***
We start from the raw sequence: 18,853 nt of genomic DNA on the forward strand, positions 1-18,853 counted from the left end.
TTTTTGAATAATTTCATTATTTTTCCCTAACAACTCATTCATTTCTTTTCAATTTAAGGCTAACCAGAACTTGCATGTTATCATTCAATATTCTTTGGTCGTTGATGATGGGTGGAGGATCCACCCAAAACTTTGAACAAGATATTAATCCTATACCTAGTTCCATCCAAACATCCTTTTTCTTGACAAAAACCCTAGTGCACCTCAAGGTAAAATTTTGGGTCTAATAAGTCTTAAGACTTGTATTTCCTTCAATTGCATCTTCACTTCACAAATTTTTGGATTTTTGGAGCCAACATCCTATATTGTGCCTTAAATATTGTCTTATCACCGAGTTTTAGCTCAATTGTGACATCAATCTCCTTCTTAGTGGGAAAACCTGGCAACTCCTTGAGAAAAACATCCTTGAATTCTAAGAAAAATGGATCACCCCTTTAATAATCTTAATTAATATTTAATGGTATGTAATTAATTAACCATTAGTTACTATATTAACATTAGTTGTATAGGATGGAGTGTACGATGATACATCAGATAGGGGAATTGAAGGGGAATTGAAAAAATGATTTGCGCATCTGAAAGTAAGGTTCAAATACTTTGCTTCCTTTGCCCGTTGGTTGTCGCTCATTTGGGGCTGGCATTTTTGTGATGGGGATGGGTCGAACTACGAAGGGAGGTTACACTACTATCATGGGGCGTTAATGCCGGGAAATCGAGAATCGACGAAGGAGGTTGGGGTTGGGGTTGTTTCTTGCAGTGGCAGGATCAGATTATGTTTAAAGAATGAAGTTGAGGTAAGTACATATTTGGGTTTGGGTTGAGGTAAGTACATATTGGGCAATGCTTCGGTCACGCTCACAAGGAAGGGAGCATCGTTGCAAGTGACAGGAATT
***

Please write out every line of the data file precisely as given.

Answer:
We start from the raw sequence: 18,853 nt of genomic DNA on the forward strand, positions 1-18,853 counted from the left end.
TTTTTGAATAATTTCATTATTTTTCCCTAACAACTCATTCATTTCTTTTCAATTTAAGGCTAACCAGAACTTGCATGTTATCATTCAATATTCTTTGGTCGTTGATGATGGGTGGAGGATCCACCCAAAACTTTGAACAAGATATTAATCCTATACCTAGTTCCATCCAAACATCCTTTTTCTTGACAAAAACCCTAGTGCACCTCAAGGTAAAATTTTGGGTCTAATAAGTCTTAAGACTTGTATTTCCTTCAATTGCATCTTCACTTCACAAATTTTTGGATTTTTGGAGCCAACATCCTATATTGTGCCTTAAATATTGTCTTATCACCGAGTTTTAGCTCAATTGTGACATCAATCTCCTTCTTAGTGGGAAAACCTGGCAACTCCTTGAGAAAAACATCCTTGAATTCTAAGAAAAATGGATCACCCCTTTAATAATCTTAATTAATATTTAATGGTATGTAATTAATTAACCATTAGTTACTATATTAACATTAGTTGTATAGGATGGAGTGTACGATGATACATCAGATAGGGGAATTGAAGGGGAATTGAAAAAATGATTTGCGCATCTGAAAGTAAGGTTCAAATACTTTGCTTCCTTTGCCCGTTGGTTGTCGCTCATTTGGGGCTGGCATTTTTGTGATGGGGATGGGTCGAACTACGAAGGGAGGTTACACTACTATCATGGGGCGTTAATGCCGGGAAATCGAGAATCGACGAAGGAGGTTGGGGTTGGGGTTGTTTCTTGCAGTGGCAGGATCAGATTATGTTTAAAGAATGAAGTTGAGGTAAGTACATATTTGGGTTTGGGTTGAGGTAAGTACATATTGGGCAATGCTTCGGTCACGCTCACAAGGAAGGGAGCATCGTTGCAAGTGACAGGAATT